Rubella vaccine should not be given to anyone who:
There is no specific therapy to fight the rubella virus. Treatment is supportive, and the infection generally resolves on its own. Complications are rare. Individual symptoms, such as fever, arthritis, and joint pain, may be treated.
Complementary and Alternative Therapies
The MMR vaccine is the only effective prevention against rubella. No CAM method offers any immunity, but some alternative therapies may help alleviate symptoms of rubella. Anyone suspected of having contracted rubella should visit a conventional medical practitioner immediately.
No clinical trials have investigated the use of specific foods or nutrients to treat rubella. However, the following nutrients may be used to support the immune system in general. Check with your doctor to determine the proper dose for a child, and do not treat your child without medical supervision.
Following these nutritional tips may help reduce risks:
You may address nutritional deficiencies with the following supplements:
Herbs are generally available as standardized, dried extracts (pills, capsules, or tablets), teas, or tinctures/liquid extracts (alcohol extraction, unless otherwise noted). Mix liquid extracts with favorite beverage. Dose for teas is 1 to 2 heaping tsp/cup water steeped for 10 to 15 minutes (roots need longer).
Few studies have examined the effectiveness of specific homeopathic remedies. Professional homeopaths, however, may recommend one or more of the following treatments for rubella based on their knowledge and clinical experience. Before prescribing a remedy, homeopaths take into account a person's constitutional type, includes your physical, emotional, and intellectual makeup. An experienced homeopath assesses all of these factors when determining the most appropriate remedy for a particular individual.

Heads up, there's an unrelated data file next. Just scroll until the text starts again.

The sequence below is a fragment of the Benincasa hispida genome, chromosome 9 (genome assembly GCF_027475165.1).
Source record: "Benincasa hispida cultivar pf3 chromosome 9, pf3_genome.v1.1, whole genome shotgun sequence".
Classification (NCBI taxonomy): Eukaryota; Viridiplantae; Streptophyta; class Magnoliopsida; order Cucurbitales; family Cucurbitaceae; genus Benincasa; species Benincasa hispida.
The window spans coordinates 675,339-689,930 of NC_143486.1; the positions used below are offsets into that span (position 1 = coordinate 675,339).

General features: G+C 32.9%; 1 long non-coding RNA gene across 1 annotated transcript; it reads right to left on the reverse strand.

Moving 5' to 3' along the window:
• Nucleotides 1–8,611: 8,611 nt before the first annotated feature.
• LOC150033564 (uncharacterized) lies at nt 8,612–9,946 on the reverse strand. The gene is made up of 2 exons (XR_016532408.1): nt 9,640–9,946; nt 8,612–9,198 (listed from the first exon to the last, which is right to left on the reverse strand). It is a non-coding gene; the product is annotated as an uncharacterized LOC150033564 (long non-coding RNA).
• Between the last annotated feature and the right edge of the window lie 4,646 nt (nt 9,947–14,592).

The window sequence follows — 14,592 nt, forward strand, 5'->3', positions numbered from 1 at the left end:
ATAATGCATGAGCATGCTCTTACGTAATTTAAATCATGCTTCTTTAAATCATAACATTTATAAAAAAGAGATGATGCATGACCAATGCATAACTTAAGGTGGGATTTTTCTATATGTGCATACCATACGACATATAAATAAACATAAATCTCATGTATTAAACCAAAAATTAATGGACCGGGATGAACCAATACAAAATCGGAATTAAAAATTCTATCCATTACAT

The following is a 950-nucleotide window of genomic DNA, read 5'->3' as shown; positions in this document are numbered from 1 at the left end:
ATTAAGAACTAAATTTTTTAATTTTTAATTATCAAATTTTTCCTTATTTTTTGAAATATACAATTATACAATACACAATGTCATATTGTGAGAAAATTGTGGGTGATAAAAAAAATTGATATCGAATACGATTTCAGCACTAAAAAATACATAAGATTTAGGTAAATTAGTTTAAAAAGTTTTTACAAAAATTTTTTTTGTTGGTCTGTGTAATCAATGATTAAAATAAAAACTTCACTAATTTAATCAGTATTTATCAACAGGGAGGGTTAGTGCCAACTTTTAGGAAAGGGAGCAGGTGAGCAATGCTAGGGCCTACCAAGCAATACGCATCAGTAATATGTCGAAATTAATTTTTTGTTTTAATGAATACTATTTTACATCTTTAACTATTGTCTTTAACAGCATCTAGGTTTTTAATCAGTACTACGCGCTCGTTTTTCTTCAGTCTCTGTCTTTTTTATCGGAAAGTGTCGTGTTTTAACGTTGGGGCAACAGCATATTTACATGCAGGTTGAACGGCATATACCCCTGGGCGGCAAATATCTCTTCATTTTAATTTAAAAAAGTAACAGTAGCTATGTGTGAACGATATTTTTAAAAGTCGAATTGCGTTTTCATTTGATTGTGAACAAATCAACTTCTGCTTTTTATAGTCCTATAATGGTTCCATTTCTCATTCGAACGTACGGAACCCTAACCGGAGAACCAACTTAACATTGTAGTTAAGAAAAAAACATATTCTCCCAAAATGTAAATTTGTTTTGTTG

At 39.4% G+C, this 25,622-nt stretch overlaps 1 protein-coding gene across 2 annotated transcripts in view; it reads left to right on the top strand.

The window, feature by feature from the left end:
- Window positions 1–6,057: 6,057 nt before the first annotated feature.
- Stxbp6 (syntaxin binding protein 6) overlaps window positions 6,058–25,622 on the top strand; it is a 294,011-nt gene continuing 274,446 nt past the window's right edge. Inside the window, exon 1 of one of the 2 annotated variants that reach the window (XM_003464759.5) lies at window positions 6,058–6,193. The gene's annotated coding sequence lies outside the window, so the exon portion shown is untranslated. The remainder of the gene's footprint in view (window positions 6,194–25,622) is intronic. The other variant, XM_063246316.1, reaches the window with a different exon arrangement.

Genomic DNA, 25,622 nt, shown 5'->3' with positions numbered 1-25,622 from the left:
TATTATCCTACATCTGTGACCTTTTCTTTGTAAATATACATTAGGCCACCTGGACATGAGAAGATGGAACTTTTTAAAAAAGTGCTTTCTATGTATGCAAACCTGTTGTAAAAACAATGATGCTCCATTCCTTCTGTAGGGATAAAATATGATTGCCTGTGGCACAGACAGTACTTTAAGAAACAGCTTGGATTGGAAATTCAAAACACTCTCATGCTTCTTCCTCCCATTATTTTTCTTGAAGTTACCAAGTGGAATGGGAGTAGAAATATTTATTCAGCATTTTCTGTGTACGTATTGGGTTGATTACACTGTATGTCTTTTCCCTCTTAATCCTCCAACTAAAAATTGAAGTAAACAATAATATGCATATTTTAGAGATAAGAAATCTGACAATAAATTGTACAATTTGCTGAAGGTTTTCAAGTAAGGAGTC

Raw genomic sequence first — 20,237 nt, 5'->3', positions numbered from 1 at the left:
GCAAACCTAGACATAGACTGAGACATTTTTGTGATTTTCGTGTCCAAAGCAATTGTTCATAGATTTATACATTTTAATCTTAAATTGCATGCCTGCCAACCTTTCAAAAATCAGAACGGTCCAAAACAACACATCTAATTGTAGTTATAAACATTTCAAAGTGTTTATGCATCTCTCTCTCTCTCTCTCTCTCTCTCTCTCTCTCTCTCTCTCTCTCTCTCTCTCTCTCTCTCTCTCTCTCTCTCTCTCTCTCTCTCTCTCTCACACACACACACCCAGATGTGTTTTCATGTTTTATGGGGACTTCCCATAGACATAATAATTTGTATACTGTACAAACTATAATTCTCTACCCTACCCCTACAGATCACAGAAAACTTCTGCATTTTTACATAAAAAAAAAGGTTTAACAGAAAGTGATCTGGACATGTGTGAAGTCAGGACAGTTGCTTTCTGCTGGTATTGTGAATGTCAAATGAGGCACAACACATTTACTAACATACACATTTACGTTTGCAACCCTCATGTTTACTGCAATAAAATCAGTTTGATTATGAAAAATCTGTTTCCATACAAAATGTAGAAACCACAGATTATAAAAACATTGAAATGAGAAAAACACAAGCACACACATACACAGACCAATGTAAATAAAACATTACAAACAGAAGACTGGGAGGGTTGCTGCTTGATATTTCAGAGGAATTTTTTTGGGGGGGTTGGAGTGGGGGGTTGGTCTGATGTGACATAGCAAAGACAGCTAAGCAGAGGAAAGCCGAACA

Electroacupuncture (in which acupuncture points are stimulated with electrodes) successfully treated two cases of visual and hearing impairments linked to congenital rubella syndrome (see Special Considerations section). Acupuncture may also help relieve joint pain.
Therapeutic massage may help relieve joint pain.
Most people who have rubella recover completely without permanent side effects and are immune to rubella afterward. This is not the case for a fetus infected in the womb. Fetal infection can cause serious long-term effects (see Special Considerations section).
Complications are more common in adults than children and may include:
If a fetus is infected with rubella in the womb, this can cause severe defects known as congenital rubella syndrome. The younger the fetus is at the time of infection, the more likely the syndrome is to occur and the more severe effects are likely to be. Temporary effects of congenital rubella syndrome may include:
Permanent effects of congenital rubella syndrome may include:
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Review Date: 3/25/2015
Reviewed By: Steven D. Ehrlich, NMD, Solutions Acupuncture, a private practice specializing in complementary and alternative medicine, Phoenix, AZ. Review provided by VeriMed Healthcare Network.